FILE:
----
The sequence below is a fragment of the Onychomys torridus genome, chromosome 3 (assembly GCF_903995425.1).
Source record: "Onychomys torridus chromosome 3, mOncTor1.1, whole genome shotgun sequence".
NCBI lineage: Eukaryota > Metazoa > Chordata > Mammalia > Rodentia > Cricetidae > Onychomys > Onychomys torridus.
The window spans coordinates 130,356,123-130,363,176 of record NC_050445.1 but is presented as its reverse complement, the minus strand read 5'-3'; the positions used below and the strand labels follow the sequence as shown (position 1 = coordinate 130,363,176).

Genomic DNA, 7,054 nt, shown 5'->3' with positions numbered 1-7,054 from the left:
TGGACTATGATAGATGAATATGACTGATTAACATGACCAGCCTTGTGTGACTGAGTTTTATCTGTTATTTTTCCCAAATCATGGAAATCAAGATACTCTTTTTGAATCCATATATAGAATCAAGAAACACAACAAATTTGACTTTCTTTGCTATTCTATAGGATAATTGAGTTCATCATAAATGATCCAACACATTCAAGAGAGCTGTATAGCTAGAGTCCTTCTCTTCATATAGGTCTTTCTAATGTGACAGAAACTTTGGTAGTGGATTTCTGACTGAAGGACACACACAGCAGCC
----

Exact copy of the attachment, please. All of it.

The sequence below is a fragment of the Onychomys torridus genome, chromosome 3 (assembly GCF_903995425.1).
Source record: "Onychomys torridus chromosome 3, mOncTor1.1, whole genome shotgun sequence".
NCBI lineage: Eukaryota > Metazoa > Chordata > Mammalia > Rodentia > Cricetidae > Onychomys > Onychomys torridus.
The window spans coordinates 130,356,123-130,363,176 of record NC_050445.1 but is presented as its reverse complement, the minus strand read 5'-3'; the positions used below and the strand labels follow the sequence as shown (position 1 = coordinate 130,363,176).

Genomic DNA, 7,054 nt, shown 5'->3' with positions numbered 1-7,054 from the left:
TGGACTATGATAGATGAATATGACTGATTAACATGACCAGCCTTGTGTGACTGAGTTTTATCTGTTATTTTTCCCAAATCATGGAAATCAAGATACTCTTTTTGAATCCATATATAGAATCAAGAAACACAACAAATTTGACTTTCTTTGCTATTCTATAGGATAATTGAGTTCATCATAAATGATCCAACACATTCAAGAGAGCTGTATAGCTAGAGTCCTTCTCTTCATATAGGTCTTTCTAATGTGACAGAAACTTTGGTAGTGGATTTCTGACTGAAGGACACACACAGCAGCC